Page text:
Gauguin: It’s Not Just Genius vs. Monster

The statuette was included in the 1881 exhibition of the Impressionists — a group that Gauguin wheedled his way into as a collector. At first he was only an amateur artist, holding onto a day job as a stockbroker’s assistant. Yet by 1885 his commitment to art was so total that he had abandoned his family in Denmark and returned to Paris alone. His painting, initially under the influence of Pissarro and other Impressionists, grew bolder and more flamboyant, but he found even greater freedom in objects. He carved a pear-wood sarcophagus, incised with Degas-vintage ballerinas and laughing faces borrowed from Japanese netsuke. He also learned the rudiments of ceramics and started crafting vases, bowls and other containers. Sometimes these were functional, more often they were just decorative, but almost always they were grotesque. Ceramics also started to appear in the paintings, as you can see in this show’s cogent pairings: a still life of oranges in a stoneware bowl, painted in 1888, hangs in front of the bowl itself, its handle gripped by a bathing girl.

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A Gauguin vase from 1887–88 depicts the Greek myth of Leda and the swan.

Credit
Private collection

Mon Dieu, these ceramics — or “monstrosities,” as he aptly called them. The vases and jugs are wobbly, asymmetric, gloriously uncouth. They hammer the distinction between sculpture and craft into powder. They also easily conflate European, Japanese, Southeast Asian and Mesoamerican motifs, which Gauguin would have studied/stolen from new photographic reproductions as well as colonial expositions. One stoneware vase is shaped like an askew tree stump, with a pair of women’s heads growing from its top. An astounding vase from 1887–88 depicts the Greek myth of Leda and the swan; Gauguin renders the scene around the vessel with a proto-Cubist multiplicity of perspectives, and crafts the vase’s handle out of the cob’s beak and neck. Of course, Leda’s encounter with the swan should properly be called a rape; sexual violence is everywhere in Gauguin’s art, and the ceramics as much as the paintings are imbued with sexual overtones. Several are signed “PGo,” a phonetic initialism that recalls the sailor’s slang term for a penis.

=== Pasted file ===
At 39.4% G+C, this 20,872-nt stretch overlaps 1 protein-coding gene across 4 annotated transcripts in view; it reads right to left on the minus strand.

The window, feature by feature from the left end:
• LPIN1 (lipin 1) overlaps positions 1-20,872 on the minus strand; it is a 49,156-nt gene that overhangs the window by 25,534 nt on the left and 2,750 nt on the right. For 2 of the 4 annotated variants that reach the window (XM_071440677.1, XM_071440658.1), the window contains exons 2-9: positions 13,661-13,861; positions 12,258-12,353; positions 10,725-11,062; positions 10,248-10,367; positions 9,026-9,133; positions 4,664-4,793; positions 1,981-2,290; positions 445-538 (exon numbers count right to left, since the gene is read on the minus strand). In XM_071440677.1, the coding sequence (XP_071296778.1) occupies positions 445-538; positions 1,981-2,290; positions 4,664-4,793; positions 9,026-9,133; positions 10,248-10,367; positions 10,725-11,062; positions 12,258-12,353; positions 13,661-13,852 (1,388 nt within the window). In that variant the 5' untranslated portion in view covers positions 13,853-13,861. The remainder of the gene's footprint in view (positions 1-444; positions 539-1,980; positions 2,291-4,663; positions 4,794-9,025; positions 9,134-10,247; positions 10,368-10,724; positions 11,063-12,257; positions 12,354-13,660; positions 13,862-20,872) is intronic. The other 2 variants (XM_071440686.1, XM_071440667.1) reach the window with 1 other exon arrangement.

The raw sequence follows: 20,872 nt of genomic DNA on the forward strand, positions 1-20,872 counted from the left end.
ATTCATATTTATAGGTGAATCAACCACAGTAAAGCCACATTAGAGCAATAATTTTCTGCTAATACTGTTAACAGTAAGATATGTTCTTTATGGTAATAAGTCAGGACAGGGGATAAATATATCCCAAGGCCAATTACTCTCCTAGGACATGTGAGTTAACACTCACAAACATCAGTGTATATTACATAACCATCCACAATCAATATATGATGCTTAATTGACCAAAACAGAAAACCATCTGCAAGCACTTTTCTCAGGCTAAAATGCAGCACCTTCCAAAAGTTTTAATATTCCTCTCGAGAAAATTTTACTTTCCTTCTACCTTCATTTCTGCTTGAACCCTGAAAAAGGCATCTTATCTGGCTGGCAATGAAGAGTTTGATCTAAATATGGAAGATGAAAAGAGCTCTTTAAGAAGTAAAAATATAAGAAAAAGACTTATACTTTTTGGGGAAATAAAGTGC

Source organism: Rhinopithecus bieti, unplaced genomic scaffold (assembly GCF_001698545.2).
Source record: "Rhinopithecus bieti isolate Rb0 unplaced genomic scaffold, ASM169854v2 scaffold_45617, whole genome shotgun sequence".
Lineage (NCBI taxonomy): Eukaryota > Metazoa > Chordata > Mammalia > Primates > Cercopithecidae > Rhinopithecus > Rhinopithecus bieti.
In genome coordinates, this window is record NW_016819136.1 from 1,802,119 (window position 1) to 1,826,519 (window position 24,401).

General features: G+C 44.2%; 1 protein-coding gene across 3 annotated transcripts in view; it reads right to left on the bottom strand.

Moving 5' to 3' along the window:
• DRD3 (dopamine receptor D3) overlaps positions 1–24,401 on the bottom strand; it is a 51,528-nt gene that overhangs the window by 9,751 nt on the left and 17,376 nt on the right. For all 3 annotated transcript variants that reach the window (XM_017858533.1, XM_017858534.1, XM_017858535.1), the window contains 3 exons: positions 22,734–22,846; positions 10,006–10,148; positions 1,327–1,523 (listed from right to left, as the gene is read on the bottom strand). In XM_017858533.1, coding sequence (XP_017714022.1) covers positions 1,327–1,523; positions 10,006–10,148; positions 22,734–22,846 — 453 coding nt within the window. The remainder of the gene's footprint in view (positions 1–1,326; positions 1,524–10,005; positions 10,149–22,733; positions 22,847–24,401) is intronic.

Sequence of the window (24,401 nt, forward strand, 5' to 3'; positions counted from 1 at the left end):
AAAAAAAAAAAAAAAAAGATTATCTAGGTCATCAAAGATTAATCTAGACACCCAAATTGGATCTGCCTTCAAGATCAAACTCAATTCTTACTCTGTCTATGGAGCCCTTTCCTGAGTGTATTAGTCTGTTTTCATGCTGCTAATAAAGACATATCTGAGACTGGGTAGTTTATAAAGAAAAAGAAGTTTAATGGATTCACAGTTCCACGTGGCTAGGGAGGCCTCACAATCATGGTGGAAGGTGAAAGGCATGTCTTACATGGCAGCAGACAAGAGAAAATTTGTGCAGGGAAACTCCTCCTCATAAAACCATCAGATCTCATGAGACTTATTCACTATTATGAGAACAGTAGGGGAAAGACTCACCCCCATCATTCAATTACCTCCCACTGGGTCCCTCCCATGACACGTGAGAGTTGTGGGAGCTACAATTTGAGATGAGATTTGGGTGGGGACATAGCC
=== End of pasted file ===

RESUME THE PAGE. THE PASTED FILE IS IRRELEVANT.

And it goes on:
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Gauguin’s carving “Soyez Mystérieuses (“Be Mysterious”), from 1890.

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